In its opinion dated April 30, 2020, the Court of Appeals Eighth District of Texas El Paso, Texas (“Texas Appellate Court”) affirmed the defense verdict for a consulting physician in a Texas medical malpractice case, holding that the plaintiff “has not identified, nor have we found, any statute or case law imposing on a consulting physician a nondelegable duty to give an attending physician information about a patient’s condition by having a direct physician-to-physician conversation. We decline to create such a nondelegable duty in the first instance.”
The Underlying Facts
A neurosurgeon performed surgery on the plaintiff’s neck on November 14, 2013. By 3 p.m. that afternoon, the plaintiff was exhibiting symptoms possibly indicating spinal compression. At 4:30 p.m., hospital staff notified the neurosurgeon regarding the plaintiff’s symptoms. Due to the plaintiff’s worsening symptoms, the hospital staff called the neurosurgeon again at 11:10 p.m. about the plaintiff’s symptoms. The plaintiff’s symptoms continued to worsen.
The defendant consulting physician, an internist, was engaged, at the neurosurgeon’s request, as a consulting physician to manage the plaintiff’s preexisting hypertension and diabetes while he was in the hospital. The defendant consulting physician (“defendant”) first saw the plaintiff at his bedside, on November 15, 2013 at approximately 8:45 a.m., at which time his examination revealed severe weakness in the plaintiff’s extremities and decreased grip strength, among other findings. The defendant told a nurse that he needed to speak to the neurosurgeon regarding his recommendation for a neck CT scan of the plaintiff.
The defendant and the nurse made several attempts to call the neurosurgeon, who did not respond. The defendant waited approximately fifteen minutes but then left to attend to other patients. Before leaving, he told the nurse to tell the neurosurgeon about the plaintiff’s weakness, numbness, and tingling, and to relate that he was concerned and recommended that a CT scan be performed that morning. He also told the nurse to tell the neurosurgeon to call him if he had any questions or wanted to talk to him.
The neurosurgeon called back at approximately 10:30 a.m. and spoke to the nurse, who advised him regarding the defendant’s recommendation for a CT scan. The neurosurgeon did not approve a CT scan at that time and advised the nurse that he would be coming to the hospital to assess the plaintiff himself. The neurosurgeon again called the hospital concerning the plaintiff at 12:57 p.m. and 9:04 p.m. on November 15, but he did not come in that day to see the plaintiff.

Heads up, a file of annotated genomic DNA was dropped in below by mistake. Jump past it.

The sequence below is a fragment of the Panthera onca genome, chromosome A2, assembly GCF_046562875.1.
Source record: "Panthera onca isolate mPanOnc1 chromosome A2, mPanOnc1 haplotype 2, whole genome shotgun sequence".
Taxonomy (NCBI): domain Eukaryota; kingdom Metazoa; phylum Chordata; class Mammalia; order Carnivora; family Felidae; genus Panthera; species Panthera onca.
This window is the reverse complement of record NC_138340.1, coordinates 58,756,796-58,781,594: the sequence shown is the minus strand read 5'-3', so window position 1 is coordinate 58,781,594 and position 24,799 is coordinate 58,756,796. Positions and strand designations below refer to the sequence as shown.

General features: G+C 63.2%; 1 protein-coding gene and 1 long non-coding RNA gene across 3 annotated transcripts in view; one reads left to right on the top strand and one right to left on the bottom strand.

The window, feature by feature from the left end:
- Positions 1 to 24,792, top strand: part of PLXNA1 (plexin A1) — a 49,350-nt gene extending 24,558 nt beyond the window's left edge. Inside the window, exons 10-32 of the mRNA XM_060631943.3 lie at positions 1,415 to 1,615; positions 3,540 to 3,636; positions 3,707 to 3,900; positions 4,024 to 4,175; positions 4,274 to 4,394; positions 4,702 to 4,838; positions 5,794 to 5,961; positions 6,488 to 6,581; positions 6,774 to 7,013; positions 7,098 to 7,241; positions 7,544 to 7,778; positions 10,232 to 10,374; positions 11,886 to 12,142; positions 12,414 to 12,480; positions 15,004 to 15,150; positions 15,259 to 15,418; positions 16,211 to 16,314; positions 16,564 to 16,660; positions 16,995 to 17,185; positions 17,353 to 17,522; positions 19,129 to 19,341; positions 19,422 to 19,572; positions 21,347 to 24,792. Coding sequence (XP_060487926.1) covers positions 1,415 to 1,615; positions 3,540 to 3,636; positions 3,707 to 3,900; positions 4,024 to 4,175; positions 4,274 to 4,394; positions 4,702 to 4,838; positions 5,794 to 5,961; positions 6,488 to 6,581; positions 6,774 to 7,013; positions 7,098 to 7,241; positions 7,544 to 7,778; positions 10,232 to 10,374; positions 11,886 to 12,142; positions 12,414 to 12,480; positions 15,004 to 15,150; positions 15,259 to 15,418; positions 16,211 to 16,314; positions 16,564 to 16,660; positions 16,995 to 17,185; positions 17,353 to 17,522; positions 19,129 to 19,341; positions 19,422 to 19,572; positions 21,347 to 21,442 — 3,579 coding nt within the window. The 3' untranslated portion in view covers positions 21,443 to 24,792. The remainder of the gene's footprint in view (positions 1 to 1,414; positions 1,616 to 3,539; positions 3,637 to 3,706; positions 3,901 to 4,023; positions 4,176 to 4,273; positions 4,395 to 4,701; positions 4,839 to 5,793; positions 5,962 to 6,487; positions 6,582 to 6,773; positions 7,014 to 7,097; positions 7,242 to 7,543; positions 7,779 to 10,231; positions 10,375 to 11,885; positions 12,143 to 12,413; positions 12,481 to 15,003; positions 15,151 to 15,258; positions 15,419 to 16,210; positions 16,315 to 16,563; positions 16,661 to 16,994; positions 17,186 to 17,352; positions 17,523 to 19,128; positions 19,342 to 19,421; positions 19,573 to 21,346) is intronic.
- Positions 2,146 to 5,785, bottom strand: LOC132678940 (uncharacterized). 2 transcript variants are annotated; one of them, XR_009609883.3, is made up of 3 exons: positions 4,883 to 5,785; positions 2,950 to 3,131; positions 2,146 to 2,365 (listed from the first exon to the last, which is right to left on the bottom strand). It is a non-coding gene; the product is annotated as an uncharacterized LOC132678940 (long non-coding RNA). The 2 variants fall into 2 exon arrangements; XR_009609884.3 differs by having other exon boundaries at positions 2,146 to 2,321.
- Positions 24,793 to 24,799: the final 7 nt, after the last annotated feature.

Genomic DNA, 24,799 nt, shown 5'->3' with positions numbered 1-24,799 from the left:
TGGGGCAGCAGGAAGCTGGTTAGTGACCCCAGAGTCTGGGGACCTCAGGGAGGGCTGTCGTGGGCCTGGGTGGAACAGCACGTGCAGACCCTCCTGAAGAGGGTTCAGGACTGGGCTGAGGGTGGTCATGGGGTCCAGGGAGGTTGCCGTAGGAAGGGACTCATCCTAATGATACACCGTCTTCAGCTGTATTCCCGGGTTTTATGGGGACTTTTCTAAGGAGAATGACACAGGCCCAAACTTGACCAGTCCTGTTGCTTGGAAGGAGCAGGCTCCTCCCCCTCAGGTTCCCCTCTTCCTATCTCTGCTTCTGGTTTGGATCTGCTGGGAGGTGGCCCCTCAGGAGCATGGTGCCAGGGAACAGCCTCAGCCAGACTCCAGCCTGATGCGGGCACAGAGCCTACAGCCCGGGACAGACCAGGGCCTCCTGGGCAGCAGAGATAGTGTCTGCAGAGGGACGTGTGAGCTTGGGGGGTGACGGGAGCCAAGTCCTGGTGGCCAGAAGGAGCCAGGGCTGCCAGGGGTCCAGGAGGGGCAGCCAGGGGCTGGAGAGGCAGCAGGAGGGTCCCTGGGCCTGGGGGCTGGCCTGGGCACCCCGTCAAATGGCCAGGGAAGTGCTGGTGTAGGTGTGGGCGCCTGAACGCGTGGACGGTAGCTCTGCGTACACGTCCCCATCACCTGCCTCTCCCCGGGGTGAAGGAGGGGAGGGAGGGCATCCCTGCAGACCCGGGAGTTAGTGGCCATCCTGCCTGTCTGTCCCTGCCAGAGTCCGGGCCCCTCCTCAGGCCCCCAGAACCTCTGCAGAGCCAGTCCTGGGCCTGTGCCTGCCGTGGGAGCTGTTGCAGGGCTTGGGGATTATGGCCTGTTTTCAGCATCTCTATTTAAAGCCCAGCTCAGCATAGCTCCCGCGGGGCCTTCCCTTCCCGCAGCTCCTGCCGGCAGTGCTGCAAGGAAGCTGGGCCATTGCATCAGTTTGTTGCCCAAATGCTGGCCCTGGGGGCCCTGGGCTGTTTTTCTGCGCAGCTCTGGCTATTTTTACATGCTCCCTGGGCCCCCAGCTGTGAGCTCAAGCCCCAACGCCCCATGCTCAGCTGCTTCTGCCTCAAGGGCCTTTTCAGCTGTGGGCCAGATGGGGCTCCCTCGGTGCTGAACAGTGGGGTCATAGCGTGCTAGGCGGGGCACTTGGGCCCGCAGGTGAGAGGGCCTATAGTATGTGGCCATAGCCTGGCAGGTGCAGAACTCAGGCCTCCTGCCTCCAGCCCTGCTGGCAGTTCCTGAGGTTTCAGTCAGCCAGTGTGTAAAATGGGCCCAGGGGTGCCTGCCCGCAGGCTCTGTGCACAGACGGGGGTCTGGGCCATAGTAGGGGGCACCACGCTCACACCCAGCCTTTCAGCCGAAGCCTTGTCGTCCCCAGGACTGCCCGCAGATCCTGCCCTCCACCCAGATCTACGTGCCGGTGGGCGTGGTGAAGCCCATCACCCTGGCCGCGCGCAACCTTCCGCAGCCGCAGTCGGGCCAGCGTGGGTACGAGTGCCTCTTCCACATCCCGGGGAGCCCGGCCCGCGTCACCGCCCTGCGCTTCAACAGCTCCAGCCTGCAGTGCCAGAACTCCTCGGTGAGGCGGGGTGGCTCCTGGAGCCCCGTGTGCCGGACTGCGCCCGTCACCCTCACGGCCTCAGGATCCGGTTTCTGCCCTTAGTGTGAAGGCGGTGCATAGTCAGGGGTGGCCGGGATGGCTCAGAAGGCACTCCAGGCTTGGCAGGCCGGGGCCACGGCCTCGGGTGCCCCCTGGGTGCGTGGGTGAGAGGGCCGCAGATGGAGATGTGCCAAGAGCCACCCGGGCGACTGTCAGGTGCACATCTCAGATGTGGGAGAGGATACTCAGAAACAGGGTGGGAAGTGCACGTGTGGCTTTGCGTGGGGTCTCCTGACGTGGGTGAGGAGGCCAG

The next morning, the neurosurgeon ordered an MRI after which he performed a second surgery on the plaintiff that afternoon, to remove a hematoma that had compressed the plaintiff’s cervical spine. As a result of that compression, the plaintiff suffered quadriparesis.
The plaintiff sued the neurosurgeon and the defendant consulting physician, among others. After settling with the neurosurgeon, the plaintiff claimed that the defendant consulting physician was negligent in choosing not to confer with the neurosurgeon, failing to timely order diagnostic tests, failing to consult with a neurosurgeon or neurologist, failing to develop a differential diagnosis to determine the cause of the plaintiff’s condition, and failing to facilitate surgery to relieve the pressure on the plaintiff’s spine. However, the focus of the trial was the plaintiff’s claim that the defendant consulting physician was negligent in choosing not to confer with the neurosurgeon.
The Texas medical malpractice jury returned a defense verdict, and the plaintiff subsequently filed a motion for new trial, arguing that the evidence established as a matter of law that the defendant consulting physician breached a nondelegable duty. That motion was denied and the plaintiff appealed.
Texas Appellate Court Opinion
A nondelegable duty is one that is imposed by law on the basis of concerns for public safety. One who bears a nondelegable duty cannot escape it by delegating the duty to another person. If he does assign to another the responsibility for performing such a duty, he remains liable for any negligence in the performance of that duty. Thus, liability for breach of a nondelegable duty is vicarious rather than direct.
The Texas Appellate Court stated that nondelegable duties may be imposed by the legislature or, in limited circumstances, by the courts. As stated above, the Texas Appellate Court held “[the plaintiff] has not identified, nor have we found, any statute or case law imposing on a consulting physician a nondelegable duty to give an attending physician information about a patient’s condition by having a direct physician-to-physician conversation.”
Source Collins v. Cesar Vivanco, M.D., No. 08-17-00213-CV.
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